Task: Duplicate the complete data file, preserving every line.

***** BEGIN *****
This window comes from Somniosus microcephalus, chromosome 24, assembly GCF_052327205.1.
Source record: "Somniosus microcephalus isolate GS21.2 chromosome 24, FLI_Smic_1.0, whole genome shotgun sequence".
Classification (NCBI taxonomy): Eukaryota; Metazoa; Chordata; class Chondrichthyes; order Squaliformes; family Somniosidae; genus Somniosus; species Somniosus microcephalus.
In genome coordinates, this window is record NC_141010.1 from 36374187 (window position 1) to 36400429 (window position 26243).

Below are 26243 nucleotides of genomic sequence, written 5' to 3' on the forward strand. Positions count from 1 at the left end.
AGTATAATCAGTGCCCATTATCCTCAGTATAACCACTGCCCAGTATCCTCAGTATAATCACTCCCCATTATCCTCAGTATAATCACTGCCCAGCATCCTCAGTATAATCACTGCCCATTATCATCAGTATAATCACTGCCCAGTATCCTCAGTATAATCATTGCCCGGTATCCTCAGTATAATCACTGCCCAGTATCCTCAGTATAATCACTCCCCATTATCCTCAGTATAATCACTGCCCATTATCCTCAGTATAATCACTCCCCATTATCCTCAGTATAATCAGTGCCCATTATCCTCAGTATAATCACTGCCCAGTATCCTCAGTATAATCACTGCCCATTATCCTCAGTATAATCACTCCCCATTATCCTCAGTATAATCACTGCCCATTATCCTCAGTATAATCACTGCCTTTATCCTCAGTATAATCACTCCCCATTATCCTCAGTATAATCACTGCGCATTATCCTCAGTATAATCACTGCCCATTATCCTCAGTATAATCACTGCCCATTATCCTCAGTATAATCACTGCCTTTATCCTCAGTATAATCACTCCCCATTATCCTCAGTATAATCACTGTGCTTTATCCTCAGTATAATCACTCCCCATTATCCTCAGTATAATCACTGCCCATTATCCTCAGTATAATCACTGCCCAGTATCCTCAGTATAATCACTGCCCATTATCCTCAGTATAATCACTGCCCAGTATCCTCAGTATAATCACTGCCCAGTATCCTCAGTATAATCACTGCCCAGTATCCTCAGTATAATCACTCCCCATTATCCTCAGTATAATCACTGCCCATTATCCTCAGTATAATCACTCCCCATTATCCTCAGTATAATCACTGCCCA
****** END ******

This window comes from Somniosus microcephalus, chromosome 24, assembly GCF_052327205.1.
Source record: "Somniosus microcephalus isolate GS21.2 chromosome 24, FLI_Smic_1.0, whole genome shotgun sequence".
Classification (NCBI taxonomy): Eukaryota; Metazoa; Chordata; class Chondrichthyes; order Squaliformes; family Somniosidae; genus Somniosus; species Somniosus microcephalus.
In genome coordinates, this window is record NC_141010.1 from 36374187 (window position 1) to 36400429 (window position 26243).

Below are 26243 nucleotides of genomic sequence, written 5' to 3' on the forward strand. Positions count from 1 at the left end.
AGTATAATCAGTGCCCATTATCCTCAGTATAACCACTGCCCAGTATCCTCAGTATAATCACTCCCCATTATCCTCAGTATAATCACTGCCCAGCATCCTCAGTATAATCACTGCCCATTATCATCAGTATAATCACTGCCCAGTATCCTCAGTATAATCATTGCCCGGTATCCTCAGTATAATCACTGCCCAGTATCCTCAGTATAATCACTCCCCATTATCCTCAGTATAATCACTGCCCATTATCCTCAGTATAATCACTCCCCATTATCCTCAGTATAATCAGTGCCCATTATCCTCAGTATAATCACTGCCCAGTATCCTCAGTATAATCACTGCCCATTATCCTCAGTATAATCACTCCCCATTATCCTCAGTATAATCACTGCCCATTATCCTCAGTATAATCACTGCCTTTATCCTCAGTATAATCACTCCCCATTATCCTCAGTATAATCACTGCGCATTATCCTCAGTATAATCACTGCCCATTATCCTCAGTATAATCACTGCCCATTATCCTCAGTATAATCACTGCCTTTATCCTCAGTATAATCACTCCCCATTATCCTCAGTATAATCACTGTGCTTTATCCTCAGTATAATCACTCCCCATTATCCTCAGTATAATCACTGCCCATTATCCTCAGTATAATCACTGCCCAGTATCCTCAGTATAATCACTGCCCATTATCCTCAGTATAATCACTGCCCAGTATCCTCAGTATAATCACTGCCCAGTATCCTCAGTATAATCACTGCCCAGTATCCTCAGTATAATCACTCCCCATTATCCTCAGTATAATCACTGCCCATTATCCTCAGTATAATCACTCCCCATTATCCTCAGTATAATCACTGCCCA